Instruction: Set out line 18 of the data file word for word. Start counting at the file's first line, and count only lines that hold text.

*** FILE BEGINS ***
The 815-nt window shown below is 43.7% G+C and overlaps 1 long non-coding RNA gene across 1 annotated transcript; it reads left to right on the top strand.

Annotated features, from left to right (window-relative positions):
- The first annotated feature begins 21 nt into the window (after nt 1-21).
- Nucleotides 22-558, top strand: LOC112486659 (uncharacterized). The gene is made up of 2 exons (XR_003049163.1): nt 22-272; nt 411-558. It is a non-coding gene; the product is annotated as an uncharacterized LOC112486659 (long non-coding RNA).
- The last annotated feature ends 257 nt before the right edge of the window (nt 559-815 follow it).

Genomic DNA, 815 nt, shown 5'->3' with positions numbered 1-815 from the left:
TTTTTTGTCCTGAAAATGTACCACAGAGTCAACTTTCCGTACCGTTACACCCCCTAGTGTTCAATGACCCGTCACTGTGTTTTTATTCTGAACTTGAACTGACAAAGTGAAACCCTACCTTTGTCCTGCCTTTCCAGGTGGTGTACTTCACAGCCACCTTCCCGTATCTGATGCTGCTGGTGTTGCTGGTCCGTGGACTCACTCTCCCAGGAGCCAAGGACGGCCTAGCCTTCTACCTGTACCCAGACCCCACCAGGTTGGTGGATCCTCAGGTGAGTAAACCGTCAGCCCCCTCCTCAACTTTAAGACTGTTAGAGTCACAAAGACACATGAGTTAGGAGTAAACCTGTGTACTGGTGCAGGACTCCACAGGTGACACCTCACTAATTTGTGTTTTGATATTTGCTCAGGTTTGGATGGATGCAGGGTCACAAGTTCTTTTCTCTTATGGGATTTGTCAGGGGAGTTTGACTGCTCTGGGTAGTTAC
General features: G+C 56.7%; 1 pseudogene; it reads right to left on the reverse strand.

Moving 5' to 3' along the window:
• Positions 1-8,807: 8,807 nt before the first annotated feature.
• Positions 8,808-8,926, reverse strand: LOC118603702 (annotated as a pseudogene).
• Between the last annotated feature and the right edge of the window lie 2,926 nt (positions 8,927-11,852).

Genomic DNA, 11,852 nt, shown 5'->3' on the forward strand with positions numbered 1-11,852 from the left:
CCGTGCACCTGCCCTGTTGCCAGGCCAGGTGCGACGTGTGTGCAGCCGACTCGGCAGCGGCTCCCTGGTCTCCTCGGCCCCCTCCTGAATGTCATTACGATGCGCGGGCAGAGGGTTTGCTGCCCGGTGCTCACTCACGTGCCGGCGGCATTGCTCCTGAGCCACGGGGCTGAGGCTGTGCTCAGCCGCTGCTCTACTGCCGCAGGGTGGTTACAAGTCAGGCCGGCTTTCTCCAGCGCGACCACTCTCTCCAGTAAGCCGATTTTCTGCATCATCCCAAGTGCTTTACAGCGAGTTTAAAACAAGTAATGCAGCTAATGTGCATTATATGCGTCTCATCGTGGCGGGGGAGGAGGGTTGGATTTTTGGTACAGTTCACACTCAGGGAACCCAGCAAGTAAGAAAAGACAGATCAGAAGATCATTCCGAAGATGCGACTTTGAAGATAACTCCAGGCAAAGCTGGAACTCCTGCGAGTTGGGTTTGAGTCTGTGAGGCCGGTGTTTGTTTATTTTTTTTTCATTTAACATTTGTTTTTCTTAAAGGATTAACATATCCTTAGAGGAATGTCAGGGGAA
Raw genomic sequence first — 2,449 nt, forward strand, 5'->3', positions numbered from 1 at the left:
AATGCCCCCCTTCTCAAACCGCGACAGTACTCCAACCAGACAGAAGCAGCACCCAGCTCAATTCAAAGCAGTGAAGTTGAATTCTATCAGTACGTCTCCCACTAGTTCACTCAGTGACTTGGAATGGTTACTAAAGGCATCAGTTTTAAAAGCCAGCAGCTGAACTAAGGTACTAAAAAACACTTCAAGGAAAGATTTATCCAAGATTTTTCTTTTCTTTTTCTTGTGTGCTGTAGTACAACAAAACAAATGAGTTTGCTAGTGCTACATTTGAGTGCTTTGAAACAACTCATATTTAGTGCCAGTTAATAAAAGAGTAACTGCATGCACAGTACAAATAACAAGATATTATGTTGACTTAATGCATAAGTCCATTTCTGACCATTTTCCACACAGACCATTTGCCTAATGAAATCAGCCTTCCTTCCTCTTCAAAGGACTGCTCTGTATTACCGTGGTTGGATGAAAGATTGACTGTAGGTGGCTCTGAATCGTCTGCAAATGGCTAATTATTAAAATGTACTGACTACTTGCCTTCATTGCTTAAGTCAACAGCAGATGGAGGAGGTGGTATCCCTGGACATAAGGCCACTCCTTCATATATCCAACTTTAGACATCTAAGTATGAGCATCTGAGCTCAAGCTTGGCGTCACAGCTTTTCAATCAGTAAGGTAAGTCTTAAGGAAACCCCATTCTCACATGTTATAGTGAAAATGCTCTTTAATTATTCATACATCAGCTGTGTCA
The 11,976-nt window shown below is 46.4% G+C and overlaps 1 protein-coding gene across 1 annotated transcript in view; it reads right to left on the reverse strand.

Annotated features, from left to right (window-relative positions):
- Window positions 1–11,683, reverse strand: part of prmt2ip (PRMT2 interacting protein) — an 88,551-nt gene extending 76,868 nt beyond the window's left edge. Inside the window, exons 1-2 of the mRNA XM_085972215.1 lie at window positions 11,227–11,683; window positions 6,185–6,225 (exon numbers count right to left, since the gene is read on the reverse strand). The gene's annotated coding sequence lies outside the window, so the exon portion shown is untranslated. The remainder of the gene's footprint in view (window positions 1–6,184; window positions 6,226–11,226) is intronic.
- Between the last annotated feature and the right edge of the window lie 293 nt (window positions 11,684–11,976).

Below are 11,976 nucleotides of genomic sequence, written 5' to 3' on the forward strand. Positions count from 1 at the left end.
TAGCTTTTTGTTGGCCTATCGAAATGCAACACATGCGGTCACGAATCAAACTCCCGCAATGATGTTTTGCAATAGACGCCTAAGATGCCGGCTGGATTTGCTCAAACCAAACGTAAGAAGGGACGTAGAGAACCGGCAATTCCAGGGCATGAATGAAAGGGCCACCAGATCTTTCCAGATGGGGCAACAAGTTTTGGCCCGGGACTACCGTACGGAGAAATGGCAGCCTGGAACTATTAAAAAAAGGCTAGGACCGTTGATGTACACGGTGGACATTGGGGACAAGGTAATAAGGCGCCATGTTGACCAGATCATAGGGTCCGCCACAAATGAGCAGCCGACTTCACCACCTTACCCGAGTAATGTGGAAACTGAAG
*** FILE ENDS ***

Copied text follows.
Annotated features, from left to right (window-relative positions):